World Bulletin / News Desk
European Union interior ministers faced renewed pressure to deliver on their promises for tackling the migration crisis on Monday as they met to prepare the ground for a crucial summit with African leaders.
Dimitris Avramopolous, the EU migration commissioner, urged them to act quickly on pledges to tighten external borders, relocate refugees from overstretched Italy and Greece, and set up reception centres along the main Balkans route from Greece.
Monday's extraordinary meeting came ahead of a special EU-Africa summit in Malta on Wednesday, focused on how to reduce the flow via Libya, the second-busiest refugee route after Turkey and the Balkans.
"It is now time for them (the member states) to accelerate the work to make these promises a reality on the ground," the commissioner, a Greek national, said in a statement.
The European Commission, the executive arm of the 28-nation EU, proposed a multi-pronged plan in May to tackle the worst refugee crisis in Europe since the Second World War after nearly 800 refugees drowned in the Mediterranean on their way to Italy via Libya.
The problem worsened over the summer when hundreds of thousands more people fleeing wars inSyria, Iraq and Afghanistan arrived in Greece and the Balkans via Turkey.
More than 3,000 people have drowned among the nearly 800,000 who have reached Europe this year.
However, EU states have bickered for months over a joint solution, particularly over plans to relocate a total of 160,000 asylum seekers from frontline countries to other parts of the bloc.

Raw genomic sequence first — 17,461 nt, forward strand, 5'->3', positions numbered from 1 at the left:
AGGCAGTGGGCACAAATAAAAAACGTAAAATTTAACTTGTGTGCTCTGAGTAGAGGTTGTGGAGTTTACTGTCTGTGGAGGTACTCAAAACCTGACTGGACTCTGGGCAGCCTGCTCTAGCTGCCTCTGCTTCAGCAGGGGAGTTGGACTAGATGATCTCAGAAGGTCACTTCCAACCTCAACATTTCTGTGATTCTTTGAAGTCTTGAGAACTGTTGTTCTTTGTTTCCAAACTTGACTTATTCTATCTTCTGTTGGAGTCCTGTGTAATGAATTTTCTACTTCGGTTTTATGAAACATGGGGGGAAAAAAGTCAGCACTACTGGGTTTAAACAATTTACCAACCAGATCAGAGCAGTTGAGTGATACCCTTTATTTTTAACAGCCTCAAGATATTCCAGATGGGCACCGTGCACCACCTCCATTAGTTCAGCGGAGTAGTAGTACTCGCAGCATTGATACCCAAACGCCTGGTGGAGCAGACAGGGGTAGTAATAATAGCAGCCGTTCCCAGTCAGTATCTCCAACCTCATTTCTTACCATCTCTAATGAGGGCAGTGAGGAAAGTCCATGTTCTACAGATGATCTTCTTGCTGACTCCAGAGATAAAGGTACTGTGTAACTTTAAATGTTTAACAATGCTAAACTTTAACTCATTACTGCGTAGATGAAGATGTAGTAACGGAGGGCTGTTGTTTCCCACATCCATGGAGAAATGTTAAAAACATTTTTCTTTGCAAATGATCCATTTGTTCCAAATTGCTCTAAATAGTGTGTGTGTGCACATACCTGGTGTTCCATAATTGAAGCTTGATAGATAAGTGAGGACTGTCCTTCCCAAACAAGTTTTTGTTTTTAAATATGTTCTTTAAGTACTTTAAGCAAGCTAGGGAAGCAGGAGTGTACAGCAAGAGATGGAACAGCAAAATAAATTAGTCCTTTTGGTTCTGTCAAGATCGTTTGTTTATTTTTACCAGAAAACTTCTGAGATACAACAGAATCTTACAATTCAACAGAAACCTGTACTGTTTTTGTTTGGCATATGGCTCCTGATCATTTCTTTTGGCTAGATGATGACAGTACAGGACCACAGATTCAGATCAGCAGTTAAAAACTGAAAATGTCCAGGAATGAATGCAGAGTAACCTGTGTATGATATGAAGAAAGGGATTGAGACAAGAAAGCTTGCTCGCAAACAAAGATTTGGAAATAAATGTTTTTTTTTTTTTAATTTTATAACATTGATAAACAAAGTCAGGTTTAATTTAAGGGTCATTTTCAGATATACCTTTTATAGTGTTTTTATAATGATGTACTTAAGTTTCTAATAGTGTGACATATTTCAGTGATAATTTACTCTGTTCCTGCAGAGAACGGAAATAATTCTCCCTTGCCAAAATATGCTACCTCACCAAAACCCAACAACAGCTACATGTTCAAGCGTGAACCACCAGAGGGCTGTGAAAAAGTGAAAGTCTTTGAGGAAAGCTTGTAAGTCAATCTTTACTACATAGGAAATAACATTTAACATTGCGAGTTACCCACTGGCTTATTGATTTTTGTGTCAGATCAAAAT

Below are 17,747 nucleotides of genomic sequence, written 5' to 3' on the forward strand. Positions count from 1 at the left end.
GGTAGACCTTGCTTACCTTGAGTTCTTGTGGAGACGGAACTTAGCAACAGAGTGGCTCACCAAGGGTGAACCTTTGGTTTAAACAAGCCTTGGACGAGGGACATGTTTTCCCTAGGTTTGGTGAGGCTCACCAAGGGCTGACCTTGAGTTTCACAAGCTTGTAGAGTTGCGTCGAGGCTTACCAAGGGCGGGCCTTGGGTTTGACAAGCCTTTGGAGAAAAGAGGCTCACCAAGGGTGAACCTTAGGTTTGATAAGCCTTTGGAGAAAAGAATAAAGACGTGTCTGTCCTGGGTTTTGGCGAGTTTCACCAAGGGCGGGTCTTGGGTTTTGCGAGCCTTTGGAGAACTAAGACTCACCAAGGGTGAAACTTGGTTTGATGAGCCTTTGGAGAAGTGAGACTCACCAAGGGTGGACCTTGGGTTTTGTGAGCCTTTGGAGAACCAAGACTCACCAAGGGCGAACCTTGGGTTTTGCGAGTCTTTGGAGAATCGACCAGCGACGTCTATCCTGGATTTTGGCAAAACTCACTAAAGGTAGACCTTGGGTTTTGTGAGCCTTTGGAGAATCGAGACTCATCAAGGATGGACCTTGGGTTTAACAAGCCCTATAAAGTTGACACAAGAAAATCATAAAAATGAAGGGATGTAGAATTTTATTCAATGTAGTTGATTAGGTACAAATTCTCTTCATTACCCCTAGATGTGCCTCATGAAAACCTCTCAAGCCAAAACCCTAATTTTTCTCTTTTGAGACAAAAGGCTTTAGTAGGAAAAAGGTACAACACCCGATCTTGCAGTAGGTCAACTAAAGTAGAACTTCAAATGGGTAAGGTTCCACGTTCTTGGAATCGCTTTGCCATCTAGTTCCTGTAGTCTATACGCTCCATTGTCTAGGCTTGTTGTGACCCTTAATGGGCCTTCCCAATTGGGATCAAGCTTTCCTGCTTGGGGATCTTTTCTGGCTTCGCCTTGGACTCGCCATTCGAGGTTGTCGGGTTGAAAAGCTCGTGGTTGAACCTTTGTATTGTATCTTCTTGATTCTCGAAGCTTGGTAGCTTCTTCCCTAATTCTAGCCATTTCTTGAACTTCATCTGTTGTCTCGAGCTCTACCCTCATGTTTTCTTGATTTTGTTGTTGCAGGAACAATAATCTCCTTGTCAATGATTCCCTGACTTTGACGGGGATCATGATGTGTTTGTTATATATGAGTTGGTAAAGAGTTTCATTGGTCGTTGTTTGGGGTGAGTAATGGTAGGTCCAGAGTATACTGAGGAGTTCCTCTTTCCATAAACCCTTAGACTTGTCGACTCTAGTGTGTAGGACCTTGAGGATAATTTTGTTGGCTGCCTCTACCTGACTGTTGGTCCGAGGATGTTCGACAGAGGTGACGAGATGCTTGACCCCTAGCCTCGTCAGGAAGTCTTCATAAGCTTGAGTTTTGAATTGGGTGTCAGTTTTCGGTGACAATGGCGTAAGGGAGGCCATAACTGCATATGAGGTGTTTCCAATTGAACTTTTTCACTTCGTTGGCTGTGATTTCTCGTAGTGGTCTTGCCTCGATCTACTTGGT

"We need to see more relocations from Greece andItaly as a matter of urgency," said Avramopoulos.
The EU finally approved the relocation schemes last month in the face of fierce opposition from Hungaryand other eastern member states who are grappling with an anti-imrefugee backlash.
But since then only around 120 asylum seekers have been relocated from Italy and Greece to countries likeSweden and Luxembourg.
'Time for delivery'
States like Hungary are putting pressure on Greece to reinforce its sea borders, the first EU port of call on the dangerous Aegean Sea crossing from Turkey.
Avramopolous said member states also need to contribute the staff and equipment needed to set up the agreed reception centres in Greece and Italywhere people seeking refugee status will be separated from economic refugees who will be sent back home.
There are also plans to set up reception centres in the Balkan countries where refugees can register and obtain shelter.
"We need to increase reception capacities," Avramopoulos added.
He also called for speeding up the return of economic refugees to their home countries. "Now is the time for delivery on all fronts," he said.
The gathering of more than 50 leaders from both theEU and Africa in Malta on Wednesday and Thursday will see an overwhelmed Europe call on Africa to take back more people classed as economic refugees and not refugees fleeing conflict and persecution.
In return, Europe will offer up to 3.6 billion euros ($3.8 billion) in development funds in a fresh thrust by the wealthy EU to tackle the wars and poverty in Africa that are among the root causes of the migration flow.
In Vienna meanwhile, ministers and senior officials from 11 European countries including Germany andSweden met Monday to discuss how to better integrate the record numbers of refugees.
Sebastian Kurz, integration and foreign minister of hosts Austria, said the integration of refugees into mainstream society was essential to maintain "social harmony" in European countries where people are "unsettled" by the influx.
In Cyprus, British officials said Monday that 114 refugees from the Middle East staying at a military base on the east Mediterranean island will be deported if they do not claim asylum with the Cypriot authorities.Last Mod: 09 Kasım 2015, 15:48